My gut feeling is that the show is probably going to move away from Don’s personal issues next season and focus much more on the women: Megan’s background and flaws (if there are any), Joan dealing with motherhood (with or without her doltish husband that’s in Vietnam), Peggy continuing to deal with a world that still rewards women getting the MRS degree more than concrete professional accomplishments, Sally adjusting to a new home and stepmother, and, probably most importantly, Betty confronting the prospect of another marriage going down in shambles and witnessing her kids grow way more attached to Megan than her.

Mad Men has such compelling character development that I could write a whole lot more words on just the Don/Megan/Faye dynamic (much less the others on the show), but let’s move onto this week’s picks before this turns into a 10,000 word book (with home teams in CAPS and odds from Bodog via Yahoo!):

COLLEGE FOOTBALL

  • UCLA Bruins (+26) over OREGON – Oregon has to slow down, right?  This could set up as a dangerous “look-ahead” game, as well, with the Ducks playing USC next week.
  • ILLINOIS (-13.5) over Indiana – I’ll be taking the twins to their first football game on Homecoming Weekend in Champaign.  The Illini really aren’t half bad.  I can’t say the same about the Hoosiers.
  • LOUISVILLE (-1) over Connecticut – Louisville should’ve covered last week at home against a better Cincinnati team.  I think they’re winning outright on Saturday. 

Frank the Tank’s College Football Parlay Record
Last Week: 1-2

Illini Games for the Season: 3-2
Overall Season: 7-13-1

NFL FOOTBALL

  • BEARS (-2.5) over Redskins – Ugh.  This is going to be a fugly game.  I do think the Bears are going to be able to move the ball against this Washington defense, so they should benefit from that in combination with the home field.
  • FALCONS (-3) over Bengals – If I were assigning confidence points to these picks, this is the one I feel most strongly about.  So, expect the Bengals to run away with a 30-point upset win.
  • Giants (+3.5) over COWBOYS – I haven’t been very consistently right on many things this season, but one thing that I do feel comfortable about is always taking the points against Dallas.  That team is truly terrible.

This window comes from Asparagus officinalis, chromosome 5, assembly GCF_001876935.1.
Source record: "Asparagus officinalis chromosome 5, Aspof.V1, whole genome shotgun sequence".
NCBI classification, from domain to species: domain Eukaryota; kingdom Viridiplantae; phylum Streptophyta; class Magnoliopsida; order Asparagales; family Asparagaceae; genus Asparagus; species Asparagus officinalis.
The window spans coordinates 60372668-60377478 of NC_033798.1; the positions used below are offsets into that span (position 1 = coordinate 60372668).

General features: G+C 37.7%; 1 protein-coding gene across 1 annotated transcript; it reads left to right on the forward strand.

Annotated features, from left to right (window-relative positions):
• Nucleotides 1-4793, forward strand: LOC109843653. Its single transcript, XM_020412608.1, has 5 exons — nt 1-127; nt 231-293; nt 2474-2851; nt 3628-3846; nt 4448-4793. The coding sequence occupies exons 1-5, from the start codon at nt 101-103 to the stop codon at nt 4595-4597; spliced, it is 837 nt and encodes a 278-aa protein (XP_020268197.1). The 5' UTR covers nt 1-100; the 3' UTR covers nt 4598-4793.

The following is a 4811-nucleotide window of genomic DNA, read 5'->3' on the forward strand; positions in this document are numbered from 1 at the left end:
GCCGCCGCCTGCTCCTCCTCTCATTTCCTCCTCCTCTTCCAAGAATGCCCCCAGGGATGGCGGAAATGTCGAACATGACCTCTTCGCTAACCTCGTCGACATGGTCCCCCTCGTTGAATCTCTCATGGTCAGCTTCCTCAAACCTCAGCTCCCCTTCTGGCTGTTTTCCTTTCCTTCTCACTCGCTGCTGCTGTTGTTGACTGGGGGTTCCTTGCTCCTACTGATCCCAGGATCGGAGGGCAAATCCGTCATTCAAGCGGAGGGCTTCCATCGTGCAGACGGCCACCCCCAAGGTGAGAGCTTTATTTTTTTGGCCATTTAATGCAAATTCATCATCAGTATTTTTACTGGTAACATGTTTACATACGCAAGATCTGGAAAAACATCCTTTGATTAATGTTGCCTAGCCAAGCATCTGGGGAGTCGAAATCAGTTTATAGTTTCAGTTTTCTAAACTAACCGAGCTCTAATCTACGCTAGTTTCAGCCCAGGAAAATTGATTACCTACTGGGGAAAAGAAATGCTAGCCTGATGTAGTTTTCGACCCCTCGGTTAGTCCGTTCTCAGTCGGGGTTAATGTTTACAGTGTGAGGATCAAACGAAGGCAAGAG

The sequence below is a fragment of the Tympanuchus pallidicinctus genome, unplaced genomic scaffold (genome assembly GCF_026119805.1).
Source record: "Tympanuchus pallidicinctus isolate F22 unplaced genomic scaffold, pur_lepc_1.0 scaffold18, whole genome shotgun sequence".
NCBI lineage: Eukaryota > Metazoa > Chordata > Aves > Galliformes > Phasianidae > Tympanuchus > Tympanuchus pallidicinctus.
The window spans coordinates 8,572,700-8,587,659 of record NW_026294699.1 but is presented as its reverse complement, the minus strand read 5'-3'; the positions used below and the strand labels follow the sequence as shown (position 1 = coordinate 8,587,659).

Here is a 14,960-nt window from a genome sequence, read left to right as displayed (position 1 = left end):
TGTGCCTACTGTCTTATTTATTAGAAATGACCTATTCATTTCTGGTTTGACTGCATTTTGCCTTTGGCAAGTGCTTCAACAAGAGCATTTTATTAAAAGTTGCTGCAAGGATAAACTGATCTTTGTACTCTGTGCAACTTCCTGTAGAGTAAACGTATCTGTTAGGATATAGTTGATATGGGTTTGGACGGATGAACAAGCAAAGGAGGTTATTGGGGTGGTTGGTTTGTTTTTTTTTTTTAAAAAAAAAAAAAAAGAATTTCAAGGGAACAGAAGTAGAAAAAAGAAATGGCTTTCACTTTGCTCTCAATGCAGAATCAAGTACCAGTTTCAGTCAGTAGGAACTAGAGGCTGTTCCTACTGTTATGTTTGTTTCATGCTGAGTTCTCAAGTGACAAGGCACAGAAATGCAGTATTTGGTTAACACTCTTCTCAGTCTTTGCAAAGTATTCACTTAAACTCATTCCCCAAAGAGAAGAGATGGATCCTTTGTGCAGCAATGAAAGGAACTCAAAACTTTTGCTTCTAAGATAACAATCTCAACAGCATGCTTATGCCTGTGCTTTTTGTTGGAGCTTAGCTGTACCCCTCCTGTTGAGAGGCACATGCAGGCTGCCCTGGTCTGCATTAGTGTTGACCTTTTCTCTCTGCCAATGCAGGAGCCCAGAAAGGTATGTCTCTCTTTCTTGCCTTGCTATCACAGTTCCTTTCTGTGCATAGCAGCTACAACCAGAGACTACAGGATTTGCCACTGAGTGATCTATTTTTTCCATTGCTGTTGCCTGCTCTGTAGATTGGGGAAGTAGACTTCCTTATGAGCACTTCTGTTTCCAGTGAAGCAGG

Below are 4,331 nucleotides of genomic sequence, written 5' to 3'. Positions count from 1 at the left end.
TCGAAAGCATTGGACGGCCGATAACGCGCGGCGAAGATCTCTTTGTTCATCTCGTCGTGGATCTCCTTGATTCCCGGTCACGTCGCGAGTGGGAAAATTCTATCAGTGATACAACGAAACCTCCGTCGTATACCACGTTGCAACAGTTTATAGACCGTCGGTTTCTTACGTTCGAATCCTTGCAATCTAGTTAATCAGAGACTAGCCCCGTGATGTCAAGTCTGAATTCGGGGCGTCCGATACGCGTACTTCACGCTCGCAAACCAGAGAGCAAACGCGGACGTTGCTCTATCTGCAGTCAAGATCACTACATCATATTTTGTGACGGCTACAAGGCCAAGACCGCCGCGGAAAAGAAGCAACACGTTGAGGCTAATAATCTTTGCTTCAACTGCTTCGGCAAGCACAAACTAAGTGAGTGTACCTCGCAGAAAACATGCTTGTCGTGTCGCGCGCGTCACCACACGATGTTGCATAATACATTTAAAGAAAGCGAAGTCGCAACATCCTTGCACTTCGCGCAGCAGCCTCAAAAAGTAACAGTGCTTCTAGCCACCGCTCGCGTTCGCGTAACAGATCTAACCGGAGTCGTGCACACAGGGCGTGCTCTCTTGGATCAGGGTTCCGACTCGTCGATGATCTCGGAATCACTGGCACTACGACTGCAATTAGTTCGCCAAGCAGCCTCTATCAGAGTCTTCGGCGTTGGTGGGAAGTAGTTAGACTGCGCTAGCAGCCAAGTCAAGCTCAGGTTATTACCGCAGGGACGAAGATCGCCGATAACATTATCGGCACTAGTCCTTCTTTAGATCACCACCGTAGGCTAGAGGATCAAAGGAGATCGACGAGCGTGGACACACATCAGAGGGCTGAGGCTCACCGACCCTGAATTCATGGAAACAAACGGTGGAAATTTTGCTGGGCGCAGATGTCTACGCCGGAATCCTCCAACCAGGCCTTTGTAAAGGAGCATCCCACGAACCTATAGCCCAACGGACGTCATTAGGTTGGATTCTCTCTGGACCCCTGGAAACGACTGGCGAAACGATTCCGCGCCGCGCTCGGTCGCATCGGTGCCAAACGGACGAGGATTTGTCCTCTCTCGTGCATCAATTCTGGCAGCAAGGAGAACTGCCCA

Frank the Tank’s NFL Football Parlay Record
Last Week: 2-1

Bears Games for the Season: 3-3
Overall Season: 9-9

Once again, feel free to use this post as an open thread for the weekend’s games and non-expansion college sports news.  If you want to talk about conference realignment in general, please continue the discussion on the Through the Wire post.  Have a great weekend!

(Follow Frank the Tank’s Slant on Twitter @frankthetank111 and Facebook)

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Comments
  1. Megan had Don locked in at “I don’t care about your past, I care about you NOW” or whatever it was that she said exactly.

    Like you stated, Faye was much too equal to ever last. She was done once the sneaking around.

    I think next season has to be a major turning point (or major fall) for Betty’s character. They’ve built up the fact that her family and new husband hate her, she’s still a little brat inside (hello, child psychologist), and she’s going to be gunning to get back with Don based on their last, brief meeting.

    oh yeah…and that football stuff…

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  2. greg says:

    Hawkeyes host the Big Ten Title Invitational this year, starting Saturday against Wisky.

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  3. Looks like the Pac-10 has set its divisions:

    http://www.denverpost.com/colleges/ci_16382545

    NORTH
    Cal
    Stanford
    Oregon
    Oregon State
    Washington
    Washington State

    SOUTH
    USC
    UCLA
    Arizona
    Arizona State
    Colorado
    Utah

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    • Alan from Baton Rouge says:

      It looks like the 12-Pac did the right thing on divisional alignment, as well as setting the location of the championship game. I think they will regret a 9 game conference schedule though.

      The only question left regarding the CCG, is allotment of tickets. How many tickets does the 12-Pac office pull away from season ticket holders/students of the host team? How many tickets are allotted to the visiting team, again at the expense of season ticket holders/students of the host team?